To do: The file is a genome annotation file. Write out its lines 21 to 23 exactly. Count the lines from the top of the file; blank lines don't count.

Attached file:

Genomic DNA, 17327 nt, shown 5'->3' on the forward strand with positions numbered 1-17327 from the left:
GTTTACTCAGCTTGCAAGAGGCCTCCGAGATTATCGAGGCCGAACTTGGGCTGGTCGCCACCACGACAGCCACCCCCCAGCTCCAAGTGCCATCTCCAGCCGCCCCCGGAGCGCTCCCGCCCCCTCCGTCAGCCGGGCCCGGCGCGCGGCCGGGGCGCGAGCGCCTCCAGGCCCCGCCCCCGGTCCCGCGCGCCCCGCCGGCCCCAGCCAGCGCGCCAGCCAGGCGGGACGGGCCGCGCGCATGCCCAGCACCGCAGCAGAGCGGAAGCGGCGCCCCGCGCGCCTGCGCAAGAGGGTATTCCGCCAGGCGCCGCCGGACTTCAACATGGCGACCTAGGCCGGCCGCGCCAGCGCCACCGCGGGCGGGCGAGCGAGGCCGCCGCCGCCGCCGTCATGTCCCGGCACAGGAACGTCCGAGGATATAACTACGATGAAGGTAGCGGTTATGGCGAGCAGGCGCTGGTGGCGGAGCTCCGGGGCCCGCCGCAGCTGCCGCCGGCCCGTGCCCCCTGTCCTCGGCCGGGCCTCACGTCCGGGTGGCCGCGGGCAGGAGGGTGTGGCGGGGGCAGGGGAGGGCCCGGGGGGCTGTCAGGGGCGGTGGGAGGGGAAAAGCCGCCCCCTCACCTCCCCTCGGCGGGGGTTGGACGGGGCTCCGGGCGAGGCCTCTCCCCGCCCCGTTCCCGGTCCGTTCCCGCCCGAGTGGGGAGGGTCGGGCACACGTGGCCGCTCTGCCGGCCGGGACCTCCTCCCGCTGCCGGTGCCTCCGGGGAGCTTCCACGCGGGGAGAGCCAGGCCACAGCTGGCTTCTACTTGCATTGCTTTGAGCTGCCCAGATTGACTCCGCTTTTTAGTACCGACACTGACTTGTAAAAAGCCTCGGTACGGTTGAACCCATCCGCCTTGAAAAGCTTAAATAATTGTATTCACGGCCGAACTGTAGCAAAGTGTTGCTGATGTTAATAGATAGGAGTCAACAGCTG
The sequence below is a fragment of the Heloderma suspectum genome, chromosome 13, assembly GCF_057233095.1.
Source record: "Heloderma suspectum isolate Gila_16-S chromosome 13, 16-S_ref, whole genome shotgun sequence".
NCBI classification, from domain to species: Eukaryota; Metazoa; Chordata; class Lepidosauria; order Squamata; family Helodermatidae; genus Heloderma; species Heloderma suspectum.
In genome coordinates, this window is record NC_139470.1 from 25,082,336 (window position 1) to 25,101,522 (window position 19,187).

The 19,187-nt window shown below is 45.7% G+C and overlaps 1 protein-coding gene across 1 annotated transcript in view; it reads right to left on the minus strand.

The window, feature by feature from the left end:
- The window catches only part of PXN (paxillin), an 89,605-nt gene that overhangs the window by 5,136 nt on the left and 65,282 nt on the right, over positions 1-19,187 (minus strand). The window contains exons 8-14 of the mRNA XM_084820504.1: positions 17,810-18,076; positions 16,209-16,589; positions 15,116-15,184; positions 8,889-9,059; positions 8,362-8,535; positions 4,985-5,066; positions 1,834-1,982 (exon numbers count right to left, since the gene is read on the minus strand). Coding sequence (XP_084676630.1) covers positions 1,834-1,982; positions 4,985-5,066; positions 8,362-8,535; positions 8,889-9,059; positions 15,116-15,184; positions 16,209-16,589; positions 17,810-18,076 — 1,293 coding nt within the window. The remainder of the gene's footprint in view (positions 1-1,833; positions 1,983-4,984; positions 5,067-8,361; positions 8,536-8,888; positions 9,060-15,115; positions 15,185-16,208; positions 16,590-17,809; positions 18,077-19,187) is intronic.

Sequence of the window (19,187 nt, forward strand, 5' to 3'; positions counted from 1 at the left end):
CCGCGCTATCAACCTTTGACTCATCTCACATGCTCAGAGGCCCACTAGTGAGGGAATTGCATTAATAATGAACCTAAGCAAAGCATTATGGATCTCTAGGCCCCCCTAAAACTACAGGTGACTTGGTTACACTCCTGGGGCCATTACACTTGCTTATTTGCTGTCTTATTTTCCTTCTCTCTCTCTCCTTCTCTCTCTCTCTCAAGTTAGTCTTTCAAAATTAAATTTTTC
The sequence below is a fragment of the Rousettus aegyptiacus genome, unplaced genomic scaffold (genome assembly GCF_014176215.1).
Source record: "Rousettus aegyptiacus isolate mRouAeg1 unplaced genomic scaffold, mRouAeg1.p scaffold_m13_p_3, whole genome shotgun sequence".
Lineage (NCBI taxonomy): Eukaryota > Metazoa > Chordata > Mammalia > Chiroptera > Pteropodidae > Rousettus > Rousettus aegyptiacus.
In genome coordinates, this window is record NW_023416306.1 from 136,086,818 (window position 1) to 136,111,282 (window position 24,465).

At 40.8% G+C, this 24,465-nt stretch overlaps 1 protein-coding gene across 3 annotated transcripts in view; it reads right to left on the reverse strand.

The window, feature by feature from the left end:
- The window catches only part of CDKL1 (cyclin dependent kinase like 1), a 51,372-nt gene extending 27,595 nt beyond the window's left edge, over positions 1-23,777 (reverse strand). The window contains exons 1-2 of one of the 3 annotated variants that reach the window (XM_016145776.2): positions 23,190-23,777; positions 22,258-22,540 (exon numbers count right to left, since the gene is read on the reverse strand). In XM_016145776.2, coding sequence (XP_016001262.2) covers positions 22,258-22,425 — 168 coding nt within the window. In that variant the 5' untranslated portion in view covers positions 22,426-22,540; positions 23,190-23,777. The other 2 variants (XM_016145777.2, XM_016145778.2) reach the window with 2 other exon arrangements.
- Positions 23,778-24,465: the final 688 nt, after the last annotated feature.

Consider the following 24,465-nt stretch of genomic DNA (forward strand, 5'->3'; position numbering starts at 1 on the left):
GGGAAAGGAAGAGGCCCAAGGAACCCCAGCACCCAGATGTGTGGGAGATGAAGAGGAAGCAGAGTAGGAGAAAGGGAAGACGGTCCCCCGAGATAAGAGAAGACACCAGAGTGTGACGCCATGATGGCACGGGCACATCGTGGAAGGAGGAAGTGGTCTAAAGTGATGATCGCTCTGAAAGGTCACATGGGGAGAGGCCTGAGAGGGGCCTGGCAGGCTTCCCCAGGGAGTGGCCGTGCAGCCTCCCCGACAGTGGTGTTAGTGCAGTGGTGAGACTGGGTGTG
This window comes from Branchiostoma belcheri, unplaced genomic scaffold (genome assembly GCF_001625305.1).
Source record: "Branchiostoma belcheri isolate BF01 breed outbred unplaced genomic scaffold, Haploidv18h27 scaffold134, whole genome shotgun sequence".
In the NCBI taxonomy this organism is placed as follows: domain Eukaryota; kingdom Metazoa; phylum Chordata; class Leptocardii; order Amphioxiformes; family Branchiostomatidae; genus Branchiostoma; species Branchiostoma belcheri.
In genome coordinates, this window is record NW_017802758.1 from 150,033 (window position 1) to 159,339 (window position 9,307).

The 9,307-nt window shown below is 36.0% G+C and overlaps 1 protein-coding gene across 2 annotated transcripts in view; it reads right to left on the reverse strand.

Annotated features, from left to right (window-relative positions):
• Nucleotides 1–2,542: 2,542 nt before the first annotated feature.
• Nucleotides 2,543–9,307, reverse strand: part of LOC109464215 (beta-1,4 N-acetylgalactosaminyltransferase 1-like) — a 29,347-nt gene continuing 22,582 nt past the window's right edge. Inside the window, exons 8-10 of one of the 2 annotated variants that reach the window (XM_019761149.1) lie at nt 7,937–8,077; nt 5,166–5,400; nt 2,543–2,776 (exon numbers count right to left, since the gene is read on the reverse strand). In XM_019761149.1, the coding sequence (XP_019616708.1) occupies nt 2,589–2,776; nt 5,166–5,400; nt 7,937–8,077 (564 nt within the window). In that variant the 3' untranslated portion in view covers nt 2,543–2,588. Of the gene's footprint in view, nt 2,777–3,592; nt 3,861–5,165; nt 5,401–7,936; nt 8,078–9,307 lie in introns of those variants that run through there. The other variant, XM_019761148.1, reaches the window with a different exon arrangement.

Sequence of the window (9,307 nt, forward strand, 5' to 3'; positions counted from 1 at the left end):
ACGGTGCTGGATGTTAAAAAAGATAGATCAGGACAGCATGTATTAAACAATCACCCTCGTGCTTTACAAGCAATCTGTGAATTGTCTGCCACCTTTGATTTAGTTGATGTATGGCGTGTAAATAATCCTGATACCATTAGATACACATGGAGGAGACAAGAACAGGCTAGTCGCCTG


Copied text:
GGGAAAGGAAGAGGCCCAAGGAACCCCAGCACCCAGATGTGTGGGAGATGAAGAGGAAGCAGAGTAGGAGAAAGGGAAGACGGTCCCCCGAGATAAGAGAAGACACCAGAGTGTGACGCCATGATGGCACGGGCACATCGTGGAAGGAGGAAGTGGTCTAAAGTGATGATCGCTCTGAAAGGTCACATGGGGAGAGGCCTGAGAGGGGCCTGGCAGGCTTCCCCAGGGAGTGGCCGTGCAGCCTCCCCGACAGTGGTGTTAGTGCAGTGGTGAGACTGGGTGTG
This window comes from Branchiostoma belcheri, unplaced genomic scaffold (genome assembly GCF_001625305.1).
Source record: "Branchiostoma belcheri isolate BF01 breed outbred unplaced genomic scaffold, Haploidv18h27 scaffold134, whole genome shotgun sequence".